Gavel is passed to new president of middle school's PTSA [Rodgers Forge]

Congratulations to the 2013-2014 PTSA executive officers at Dumbarton Middle School. These wonderful parents are Amy Kline, president; Ellen Sheridan, 1st vice-president; Jessica Gregg, 2nd vice-president; Heidi Bunes, treasurer; and Sally Mogilnicki, secretary.

Before handing the gavel to her successor, Cheri Bond Pegues thanked her fellow officers — Ann Shenasky, Robin Evans, Heidi Bunes and Chris Hartstein — for their "partnership and faithful service." Cheri went on to thank her committee chairs — Lisa Darwin, Rosa Flickinger, Lisa Marx, Mary Lord, Nancy Anastasiades, Maria Hipple, Kristen Zoll, Joy Lewandowski, Sue Parts and Holly Taylor — "who have done an outstanding job and deserve thanks and recognition." Special thanks went to Peggy Thorne, who for many yeas has done a super job of organizing the Teacher Appreciation Luncheon. Cheri also thanked the student representatives (first year on board), Jake Schindler and Tata Katins and faculty representative Cari Hammond.

Gratitude also was heaped on parents at St. Pius X School. Mary Beth Smith and Kathleen Durkin did a bang up job of coordinating the field day, Tiffany Jackson coordinated the Rita's fundraiser, and school cheerleaders who lent support.

As of early May, there were 837 paid members of the Rodgers Forge Community Association. Dave Crockett, membership chair, was greatly heartened and hoped that the trend would continue. A mere $25 payment of your annual dues enables the RFCA to protect residents via Community on Patrol, to keep the neighborhood looking spiffy by maintaining the public areas and providing Dumpster Day and to provide holiday celebrations, including the annual picnic .This money also allows the board to seek legal advice and representation in matters regarding covenants and other communitywide issues.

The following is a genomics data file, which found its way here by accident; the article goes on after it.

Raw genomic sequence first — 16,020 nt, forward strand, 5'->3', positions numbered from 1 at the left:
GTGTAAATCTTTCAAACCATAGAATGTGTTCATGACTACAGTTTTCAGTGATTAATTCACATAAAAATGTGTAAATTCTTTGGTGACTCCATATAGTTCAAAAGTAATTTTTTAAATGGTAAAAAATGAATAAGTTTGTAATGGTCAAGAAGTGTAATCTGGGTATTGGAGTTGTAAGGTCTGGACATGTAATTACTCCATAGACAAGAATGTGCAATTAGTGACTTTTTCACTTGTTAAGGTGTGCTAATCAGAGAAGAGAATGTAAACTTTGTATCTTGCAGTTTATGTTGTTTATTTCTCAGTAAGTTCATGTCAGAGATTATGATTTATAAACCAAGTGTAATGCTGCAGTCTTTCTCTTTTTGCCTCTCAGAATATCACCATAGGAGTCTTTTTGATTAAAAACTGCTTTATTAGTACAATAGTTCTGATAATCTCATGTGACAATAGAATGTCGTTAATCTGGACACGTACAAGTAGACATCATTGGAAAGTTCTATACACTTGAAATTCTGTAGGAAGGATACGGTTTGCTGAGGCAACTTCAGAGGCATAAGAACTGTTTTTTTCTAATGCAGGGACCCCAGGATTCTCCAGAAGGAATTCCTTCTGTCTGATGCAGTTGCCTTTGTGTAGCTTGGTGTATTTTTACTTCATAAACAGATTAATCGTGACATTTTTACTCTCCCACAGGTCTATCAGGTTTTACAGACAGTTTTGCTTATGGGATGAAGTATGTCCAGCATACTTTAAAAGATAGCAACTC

Speaking of covenants, why do we have them?

"The answer to that has as much to do with maintaining a positive image of the community overall, as it does with protecting our collective investments in our homes. At the same time, it also has to do with preserving the quality of life for individuals and minimizing the potential for negative impacts to adjacent neighbors" answered RFCA President Stu Sirota. He went on to explain that there was, and is, a longstanding tradition in the Forge for maintaining the architectural excellence and integrity of the original character of homes and "streetscapes" in the community. This policy was codified through the original restrictive covenants that were established by the Keelty Company when Rodgers Forge was first developed and subsequently transferred to the Rodgers Forge Community Association in 1960.

The Rodgers Forge architectural guidelines are separate from the Baltimore County zoning laws. They provide an additional set of legal standards designed to provide important protections where zoning laws cannot. This sets Rodgers Forge (as well as neighboring Gaywood) apart from most older row house neighborhoods in our region.

Over the years, Stu pointed out, "Our guidelines have played an important role in giving Rodgers Forge a reputation as one of Baltimore County's preeminent communities. Baltimore Magazine recently included Rodgers Forge in its Top 50 Baltimore Neighborhoods". Stu concluded by saying that "While the guidelines may not be a panacea and may even seem a bit draconian to some, it's been my experience that most residents value and appreciate the protections they provide, while recognizing that they strive to protect and enhance the common good." Well said.

Till we meet again —

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